Emergency Medicine Viva Examination – Term 3

Question 1
A 25 year old female presents to the ED with right iliac fossa abdominal pain.
a) List your differential diagnosis - the list is large, but should have included
  • Ectopic pregnancy
  • Ovarian Torsion
  • Ovarian Cyst
  • Appendicitis

The differential diagnosis should be tailored to the patients age and gender. While AAA is an important entity not to miss, it is not seen in this age group. Gastroenteritis does not present with focal abdominal signs and should not have been included.
b) What Investigations would you order?
The pivotal tests were a beta-HCG and Pelvic USS. Urinalysis should have also been included. Ancillary blood tests included FBC, EUC, CRP.
c) Her vital signs were P 120 bpm, BP 70/50, RR 20, Pulse Ox 100%, GCS 14/15. How would you manage this patient?
The key to this was to recognise the patient was in shock. You needed to call for senior help soon and refer early to eother O&G if pregnant or to the general surgery team if not. Fluid resuscitation was important - initial fluid should have been normal saline or Hartmanns with a target SBP of 80 mmHg (concept of hypotensive resuscitation). A few of the candidates discussed the potential need for blood products if there was no response to crystalloid resuscitation. Analgesia is also important and was not addressed by a large number of candidates - should have been judicious use of parenteral narcotics.

Question 2.
A 36 year old male presents with acute onset of shortness of breath. He has a history of asthma.
a) What are the signs of severe respiratory distress?
  • Inability to speak
  • Diaphoresis
  • Tripod positioning
  • Extreme tachypnoea (RR > 30)
  • Hypoxaemia (Pulse Ox < 90%)
  • Accesory muscle use, intercostal recession
  • Tracheal tug
  • Stridor
  • Silent chest on auscultation
  • Tachycardia or bradycardia
  • Pulsus paradoxus
b) What investigations would you order
  • ABG
  • CXR
  • Spirometry
  • Ancillary blood tests - FBC, EUC, CRP
c) Your patient has severe acute asthma. Outline your management of this patient.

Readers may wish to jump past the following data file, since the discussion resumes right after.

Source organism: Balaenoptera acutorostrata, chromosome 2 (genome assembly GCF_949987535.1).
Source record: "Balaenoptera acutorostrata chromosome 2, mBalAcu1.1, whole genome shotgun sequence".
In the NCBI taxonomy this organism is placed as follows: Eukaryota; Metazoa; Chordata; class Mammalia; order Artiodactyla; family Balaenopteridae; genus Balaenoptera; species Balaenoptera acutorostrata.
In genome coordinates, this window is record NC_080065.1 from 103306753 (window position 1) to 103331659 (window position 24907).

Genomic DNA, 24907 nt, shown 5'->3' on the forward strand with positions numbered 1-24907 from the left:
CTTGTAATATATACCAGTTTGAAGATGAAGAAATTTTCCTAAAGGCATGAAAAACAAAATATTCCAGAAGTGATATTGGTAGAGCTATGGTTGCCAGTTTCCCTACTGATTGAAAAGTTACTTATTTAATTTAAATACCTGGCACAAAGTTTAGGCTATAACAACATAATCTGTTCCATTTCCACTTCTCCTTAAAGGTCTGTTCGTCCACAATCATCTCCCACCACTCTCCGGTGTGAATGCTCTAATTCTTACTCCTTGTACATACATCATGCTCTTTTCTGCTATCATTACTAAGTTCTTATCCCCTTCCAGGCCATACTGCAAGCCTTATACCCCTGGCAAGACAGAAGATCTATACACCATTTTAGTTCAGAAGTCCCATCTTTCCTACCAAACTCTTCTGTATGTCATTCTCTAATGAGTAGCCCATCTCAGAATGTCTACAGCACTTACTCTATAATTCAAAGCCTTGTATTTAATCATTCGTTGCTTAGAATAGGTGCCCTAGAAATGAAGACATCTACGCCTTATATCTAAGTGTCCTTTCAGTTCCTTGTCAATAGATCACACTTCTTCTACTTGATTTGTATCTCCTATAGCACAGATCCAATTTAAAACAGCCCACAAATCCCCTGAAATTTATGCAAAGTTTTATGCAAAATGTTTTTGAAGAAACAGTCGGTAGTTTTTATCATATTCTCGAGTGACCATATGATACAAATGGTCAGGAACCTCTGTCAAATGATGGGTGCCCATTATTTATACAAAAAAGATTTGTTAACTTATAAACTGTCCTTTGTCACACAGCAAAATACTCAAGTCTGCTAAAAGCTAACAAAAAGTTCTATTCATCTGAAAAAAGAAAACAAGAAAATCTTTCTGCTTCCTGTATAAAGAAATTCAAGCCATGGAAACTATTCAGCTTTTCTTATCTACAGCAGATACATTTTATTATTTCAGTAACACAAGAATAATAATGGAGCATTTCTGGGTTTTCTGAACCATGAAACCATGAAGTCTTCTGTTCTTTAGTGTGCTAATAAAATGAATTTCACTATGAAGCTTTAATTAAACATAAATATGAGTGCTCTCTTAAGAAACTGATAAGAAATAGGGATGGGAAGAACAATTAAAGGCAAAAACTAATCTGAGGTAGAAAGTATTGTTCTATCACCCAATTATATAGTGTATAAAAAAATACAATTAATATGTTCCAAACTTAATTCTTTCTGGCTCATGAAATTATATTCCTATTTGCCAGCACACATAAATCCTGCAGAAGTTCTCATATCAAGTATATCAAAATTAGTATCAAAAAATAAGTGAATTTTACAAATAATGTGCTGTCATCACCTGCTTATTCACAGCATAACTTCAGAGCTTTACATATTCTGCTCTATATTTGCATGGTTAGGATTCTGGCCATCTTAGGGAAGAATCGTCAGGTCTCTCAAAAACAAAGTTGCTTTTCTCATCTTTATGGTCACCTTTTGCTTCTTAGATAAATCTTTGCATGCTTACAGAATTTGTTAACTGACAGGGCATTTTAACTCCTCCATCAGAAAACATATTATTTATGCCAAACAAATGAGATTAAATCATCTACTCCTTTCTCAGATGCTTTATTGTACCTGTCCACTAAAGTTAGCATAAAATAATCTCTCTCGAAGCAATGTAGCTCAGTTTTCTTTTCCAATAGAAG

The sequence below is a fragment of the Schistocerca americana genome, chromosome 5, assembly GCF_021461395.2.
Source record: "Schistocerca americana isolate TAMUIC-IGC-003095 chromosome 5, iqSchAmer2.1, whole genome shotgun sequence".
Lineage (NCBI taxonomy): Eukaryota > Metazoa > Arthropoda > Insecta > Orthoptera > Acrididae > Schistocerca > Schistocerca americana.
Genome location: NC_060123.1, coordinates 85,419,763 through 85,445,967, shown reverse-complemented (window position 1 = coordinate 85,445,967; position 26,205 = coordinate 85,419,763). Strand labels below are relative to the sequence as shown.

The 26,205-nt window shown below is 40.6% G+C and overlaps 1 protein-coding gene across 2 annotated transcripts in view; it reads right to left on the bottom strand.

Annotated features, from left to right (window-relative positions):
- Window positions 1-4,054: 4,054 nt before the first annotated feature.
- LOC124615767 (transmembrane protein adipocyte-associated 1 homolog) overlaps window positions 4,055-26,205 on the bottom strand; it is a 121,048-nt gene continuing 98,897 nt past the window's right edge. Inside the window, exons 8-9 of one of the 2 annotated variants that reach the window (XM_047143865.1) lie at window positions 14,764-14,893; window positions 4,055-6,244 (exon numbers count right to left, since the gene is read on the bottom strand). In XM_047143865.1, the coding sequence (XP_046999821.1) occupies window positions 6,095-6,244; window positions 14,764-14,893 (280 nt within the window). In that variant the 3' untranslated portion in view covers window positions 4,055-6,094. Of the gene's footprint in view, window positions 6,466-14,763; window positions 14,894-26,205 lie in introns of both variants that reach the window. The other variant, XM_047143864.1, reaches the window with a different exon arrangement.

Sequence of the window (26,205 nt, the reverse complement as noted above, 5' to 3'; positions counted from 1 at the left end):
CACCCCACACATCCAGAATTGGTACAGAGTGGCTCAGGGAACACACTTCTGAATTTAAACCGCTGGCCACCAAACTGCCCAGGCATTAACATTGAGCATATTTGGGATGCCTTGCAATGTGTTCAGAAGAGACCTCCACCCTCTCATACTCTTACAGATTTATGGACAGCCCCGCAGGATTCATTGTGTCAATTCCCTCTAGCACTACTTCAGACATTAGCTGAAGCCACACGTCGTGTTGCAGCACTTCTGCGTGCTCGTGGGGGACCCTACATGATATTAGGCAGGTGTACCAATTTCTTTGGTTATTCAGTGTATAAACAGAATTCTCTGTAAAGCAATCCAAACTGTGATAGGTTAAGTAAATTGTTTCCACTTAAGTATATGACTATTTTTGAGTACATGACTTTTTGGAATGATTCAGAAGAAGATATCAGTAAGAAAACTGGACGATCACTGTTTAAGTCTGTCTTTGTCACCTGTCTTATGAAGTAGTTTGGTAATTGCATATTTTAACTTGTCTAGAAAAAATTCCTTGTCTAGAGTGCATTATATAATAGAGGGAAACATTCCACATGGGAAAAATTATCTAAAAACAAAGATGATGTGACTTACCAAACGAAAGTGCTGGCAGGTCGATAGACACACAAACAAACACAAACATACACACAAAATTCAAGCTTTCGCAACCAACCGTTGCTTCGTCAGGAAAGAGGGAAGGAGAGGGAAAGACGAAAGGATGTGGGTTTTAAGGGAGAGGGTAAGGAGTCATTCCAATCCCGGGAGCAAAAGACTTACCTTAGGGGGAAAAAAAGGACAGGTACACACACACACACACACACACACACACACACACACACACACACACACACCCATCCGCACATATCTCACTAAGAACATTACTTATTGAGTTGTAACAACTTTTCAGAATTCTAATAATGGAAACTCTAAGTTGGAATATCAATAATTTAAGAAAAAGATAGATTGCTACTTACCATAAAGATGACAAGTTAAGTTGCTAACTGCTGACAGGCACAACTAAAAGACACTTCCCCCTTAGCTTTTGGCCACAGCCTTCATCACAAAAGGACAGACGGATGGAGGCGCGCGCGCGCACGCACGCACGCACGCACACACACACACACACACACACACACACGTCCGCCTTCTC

• Supplemental oxygen
  • Continuous salbutamol nebulisers
  • Ipratropium Bromide 500 mcg x 3 doses nebuliser
  • Prednisone 50 mg STAT or Hydrocortisone 100 mg iv STAT
  • Consideration of BiPAP
  • Adjunctive therapies if initial therapies fail - Magnesium, adrenaline, inhaled anaesthetic agents
  • Intubation and mechanical ventilation if BiPAP failure

Question 3
An 84 year old male presents to the ED with chest pain. Shortly after arrival, he becomes unresponsive. He is in ventricular fibrillation. Outline your management of this patient.
This was a basic question and for which you needed to describe basic and advanaced life support as per the algorithms. You needed to recognise that this was a shockable arrhythmia, and their should have been a discussion about the 

Emergency Medicine Viva Examination

Here are the answers to the viva examination from last week.

1. A 72 year old female falls onto her oustretched arm. Please describe her X-ray findings.
The X-ray demonstrated a fracture to the distal radius. No displacement. Approximately 45 degrees of dorsal angulation. This is consistent with a Colles fracture.
In the answer, you were expected to describe the fracture. This should include discussion about the bone involved, site, displacement and angulation. Some of you commented on whether the fracture was open or closed - this is a clinical assessment - not a radiological assessment.

2. An 80 year old male collapses in the local shopping centre. He is brought to the hospital by ambulance and his rhythm strip is shown.
This was a rhythm strip showing a bradycardic rhythm with a ventricular rate of approximately 30-40 bpm. There is atrial activity. There is no relation between the atrial and ventricular activity. This patient has 3rd degree AV block.

3. A 21 year old male presents with sudden onset of SOB. Describe the findings on his chest X-Ray.
There is a large left sided pneumothorax with complete collapse of the left lung. There is significant mediastinal shift to the right. These radiological findings are consistent with tension pneumothorax.

4. A 70 year old male presents with sudden onset of right flank pain radiating into his groin. He has a past medical history of hypertension. His vital signs are; T 37.5, P 100, BP 100/60, GCS 15. Urinalysis shows moderate microscopic haematuria. What is your provisonal and differential diagnosis.
Most of you gave answered with renal colic as your provisional diagnosis, however this would be unusual in an elderly male with no history of renal colic. This patient has a AAA until otherwise proven (in fact a significant proportion of patients with AAA will have haematuria) The differential diagnosis for this presentation would include renal colic and testicular torsion. The key to this differential was the sudden onset of pain, ruling many of the other pathologies out which were proposed. 

Painful visual loss

A 32 year old female presents to the ED with a 3 day history of visual loss and pain on eye movement. There is no history of trauma. She describes a similar episode 2 years previously which she did not seek medical attention for. She notes that red objects appear pink in her affected eye.
On physical examination, her visual acuity is 6/60 in the affected eye. There is no visual field defect and the pupil reflexes are normal. The eye is not red and the anterior chamber is normal. Fundoscopy is unremarkable. Based on her symptoms a provisional diagnosis of optic neuritis is made.